v.  Setting up of a separate dispute management vertical to manage the entire tax litigation process, right from deciding in which cases the appeals ought to be filed, to devising the strategy to defend a case;

vi.  Administrative guidelines on capping the number of scrutiny cases per Assessing Officer and mandatory use of NJRS by tax department for litigation management; and

vii.  Adoption of global best practices in litigation management.

Adoption of global best practices in litigation management

A close examination of reports of the CBDT committees reveals that their recommendations are in line with the global best practices for litigation management. Practices prevalent in key economies are summarized below along-with their relevance to the Indian context:

Country Practices followed Relevance in Indian context

United State of America6

If the appellate authorities ruling favours the taxpayer' s contention, then the litigation and administrative costs incurred for filing appeals including the attorney fees, court costs, expenses of expert witnesses and reasonable costs of the related studies and analyses can be recovered by taxpayer. However, this is subject to compliance with certain requirements including specified net worth thresholds.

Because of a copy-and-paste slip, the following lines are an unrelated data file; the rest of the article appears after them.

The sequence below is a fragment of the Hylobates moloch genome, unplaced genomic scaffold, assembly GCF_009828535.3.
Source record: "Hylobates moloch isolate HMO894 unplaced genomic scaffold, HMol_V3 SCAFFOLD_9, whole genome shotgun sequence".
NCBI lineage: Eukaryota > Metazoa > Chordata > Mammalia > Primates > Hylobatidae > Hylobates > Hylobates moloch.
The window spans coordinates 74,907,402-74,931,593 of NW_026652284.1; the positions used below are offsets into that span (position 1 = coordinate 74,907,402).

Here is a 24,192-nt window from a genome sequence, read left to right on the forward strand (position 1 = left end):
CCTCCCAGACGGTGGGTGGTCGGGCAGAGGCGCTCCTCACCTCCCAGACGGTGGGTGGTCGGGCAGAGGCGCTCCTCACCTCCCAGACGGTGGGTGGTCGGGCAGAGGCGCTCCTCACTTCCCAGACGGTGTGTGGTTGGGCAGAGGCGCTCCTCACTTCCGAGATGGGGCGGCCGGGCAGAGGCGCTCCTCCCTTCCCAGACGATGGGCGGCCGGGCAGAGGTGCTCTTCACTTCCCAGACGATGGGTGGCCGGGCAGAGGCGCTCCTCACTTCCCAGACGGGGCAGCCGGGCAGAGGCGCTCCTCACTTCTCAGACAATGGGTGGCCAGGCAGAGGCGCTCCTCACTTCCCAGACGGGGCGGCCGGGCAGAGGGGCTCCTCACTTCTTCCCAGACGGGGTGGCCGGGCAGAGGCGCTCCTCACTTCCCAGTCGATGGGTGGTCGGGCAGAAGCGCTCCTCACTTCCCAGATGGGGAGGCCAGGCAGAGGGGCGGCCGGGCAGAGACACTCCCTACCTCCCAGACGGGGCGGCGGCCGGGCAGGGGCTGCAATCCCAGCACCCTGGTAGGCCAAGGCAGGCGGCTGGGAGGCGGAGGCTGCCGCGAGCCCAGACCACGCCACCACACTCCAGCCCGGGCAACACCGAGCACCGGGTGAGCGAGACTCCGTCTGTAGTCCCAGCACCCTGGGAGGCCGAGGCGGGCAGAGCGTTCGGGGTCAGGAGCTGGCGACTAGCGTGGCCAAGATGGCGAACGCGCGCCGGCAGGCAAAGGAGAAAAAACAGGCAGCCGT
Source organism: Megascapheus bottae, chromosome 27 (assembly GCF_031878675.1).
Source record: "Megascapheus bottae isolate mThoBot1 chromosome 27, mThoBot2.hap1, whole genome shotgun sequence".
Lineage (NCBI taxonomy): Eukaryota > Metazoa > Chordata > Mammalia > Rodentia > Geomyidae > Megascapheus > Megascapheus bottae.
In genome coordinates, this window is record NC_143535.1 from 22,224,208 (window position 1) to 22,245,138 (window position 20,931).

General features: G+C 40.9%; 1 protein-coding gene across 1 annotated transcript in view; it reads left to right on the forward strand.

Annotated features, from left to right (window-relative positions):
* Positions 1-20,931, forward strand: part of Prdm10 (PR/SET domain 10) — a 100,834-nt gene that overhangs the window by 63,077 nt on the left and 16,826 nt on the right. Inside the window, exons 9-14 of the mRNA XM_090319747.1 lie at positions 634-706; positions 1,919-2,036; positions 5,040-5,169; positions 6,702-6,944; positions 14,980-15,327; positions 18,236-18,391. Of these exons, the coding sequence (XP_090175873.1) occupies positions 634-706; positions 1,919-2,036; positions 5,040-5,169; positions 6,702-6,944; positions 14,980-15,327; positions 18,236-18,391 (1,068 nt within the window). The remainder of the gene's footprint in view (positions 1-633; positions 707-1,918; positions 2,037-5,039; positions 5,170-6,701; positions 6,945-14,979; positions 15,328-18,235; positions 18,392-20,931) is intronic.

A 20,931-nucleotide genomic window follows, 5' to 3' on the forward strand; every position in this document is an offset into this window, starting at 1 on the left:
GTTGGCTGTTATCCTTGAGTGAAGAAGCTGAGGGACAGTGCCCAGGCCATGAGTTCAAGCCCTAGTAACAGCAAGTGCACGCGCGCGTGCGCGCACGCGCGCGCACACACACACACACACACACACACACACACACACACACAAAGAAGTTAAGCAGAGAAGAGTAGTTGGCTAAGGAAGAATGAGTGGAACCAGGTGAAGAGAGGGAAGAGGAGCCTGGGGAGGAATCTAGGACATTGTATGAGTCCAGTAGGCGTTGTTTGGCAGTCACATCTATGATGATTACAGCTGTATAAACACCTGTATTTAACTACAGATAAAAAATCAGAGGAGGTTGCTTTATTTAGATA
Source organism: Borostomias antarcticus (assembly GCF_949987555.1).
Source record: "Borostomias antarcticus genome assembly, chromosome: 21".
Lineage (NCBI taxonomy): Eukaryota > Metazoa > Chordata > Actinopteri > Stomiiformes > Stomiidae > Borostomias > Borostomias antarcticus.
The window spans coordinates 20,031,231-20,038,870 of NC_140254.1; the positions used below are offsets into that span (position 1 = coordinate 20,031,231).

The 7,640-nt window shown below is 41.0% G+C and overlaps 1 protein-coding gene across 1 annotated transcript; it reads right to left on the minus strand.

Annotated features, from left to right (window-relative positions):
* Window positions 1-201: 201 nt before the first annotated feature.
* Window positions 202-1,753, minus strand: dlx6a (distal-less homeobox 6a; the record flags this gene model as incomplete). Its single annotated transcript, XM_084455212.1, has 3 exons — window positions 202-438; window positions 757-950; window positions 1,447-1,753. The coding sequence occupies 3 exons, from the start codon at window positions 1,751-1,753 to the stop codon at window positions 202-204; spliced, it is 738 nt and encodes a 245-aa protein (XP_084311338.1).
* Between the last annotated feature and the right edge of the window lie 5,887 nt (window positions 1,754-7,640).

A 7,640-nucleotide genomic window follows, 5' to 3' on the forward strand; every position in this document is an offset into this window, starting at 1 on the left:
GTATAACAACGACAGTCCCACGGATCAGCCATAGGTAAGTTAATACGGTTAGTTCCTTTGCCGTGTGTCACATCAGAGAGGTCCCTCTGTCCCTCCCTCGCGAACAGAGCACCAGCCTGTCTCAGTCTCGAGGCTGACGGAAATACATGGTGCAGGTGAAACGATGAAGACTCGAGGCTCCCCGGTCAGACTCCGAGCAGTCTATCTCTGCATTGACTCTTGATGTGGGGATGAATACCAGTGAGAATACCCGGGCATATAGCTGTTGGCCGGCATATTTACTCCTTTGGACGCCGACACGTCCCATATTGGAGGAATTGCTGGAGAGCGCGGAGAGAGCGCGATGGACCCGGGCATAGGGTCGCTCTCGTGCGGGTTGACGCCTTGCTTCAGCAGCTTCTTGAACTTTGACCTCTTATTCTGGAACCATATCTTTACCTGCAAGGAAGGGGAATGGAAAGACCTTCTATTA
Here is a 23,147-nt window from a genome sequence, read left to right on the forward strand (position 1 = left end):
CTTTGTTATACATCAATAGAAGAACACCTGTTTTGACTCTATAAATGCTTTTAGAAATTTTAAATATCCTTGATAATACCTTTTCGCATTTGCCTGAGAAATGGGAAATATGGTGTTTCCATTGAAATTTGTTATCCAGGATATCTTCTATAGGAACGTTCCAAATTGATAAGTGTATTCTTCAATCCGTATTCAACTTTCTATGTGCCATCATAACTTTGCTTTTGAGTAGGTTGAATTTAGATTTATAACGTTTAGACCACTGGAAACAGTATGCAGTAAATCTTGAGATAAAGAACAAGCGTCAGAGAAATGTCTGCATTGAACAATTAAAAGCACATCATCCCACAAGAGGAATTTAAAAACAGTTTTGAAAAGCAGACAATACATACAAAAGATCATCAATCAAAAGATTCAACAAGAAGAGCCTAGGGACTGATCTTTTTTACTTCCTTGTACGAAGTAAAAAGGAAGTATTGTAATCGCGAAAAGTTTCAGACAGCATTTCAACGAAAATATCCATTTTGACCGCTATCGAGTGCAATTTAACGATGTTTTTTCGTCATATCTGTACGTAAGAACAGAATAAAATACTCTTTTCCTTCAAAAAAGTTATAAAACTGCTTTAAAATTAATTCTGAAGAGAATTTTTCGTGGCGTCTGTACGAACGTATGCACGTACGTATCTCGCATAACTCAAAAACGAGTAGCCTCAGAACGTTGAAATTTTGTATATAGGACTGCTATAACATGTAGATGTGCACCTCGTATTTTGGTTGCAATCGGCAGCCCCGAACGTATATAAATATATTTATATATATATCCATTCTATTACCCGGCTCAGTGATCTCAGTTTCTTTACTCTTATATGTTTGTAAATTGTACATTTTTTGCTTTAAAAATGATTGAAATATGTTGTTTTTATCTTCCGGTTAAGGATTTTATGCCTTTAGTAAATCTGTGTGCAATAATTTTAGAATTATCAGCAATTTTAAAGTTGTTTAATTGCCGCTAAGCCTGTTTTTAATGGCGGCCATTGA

Lengthy litigation procedures come with a heavy cost to the tax payer.

In India, the recovery of the litigation costs is not a norm but an exception. The compliance requirements for awarding the reimbursement should be tailored to fit into the Indian context, to ensure that, the benefit is available only to the eligible assessees.

United Kingdom7

Adoption of Alternative Dispute Resolution (ADR) systems for specified cases of tax disputes, without affecting the right to appeal on the disputed matter.

The RSN Committee report8 has recommended to implement ADR mechanisms in India to reduce litigation.

In cases where an area of dispute has been identified during the course of assessment, ADR may be initiated prior to finalization of assessment. If the assessee opts for ADR, the Commissioner of Income-tax (Appeals) may mediate between the taxpayer and the Income-tax Officer to come into an agreement on tax disputes and issue a formal order binding on both the parties post mediation. Taxpayers with identical issues may be advised to adopt similar ADR mechanism to avoid protracted litigation.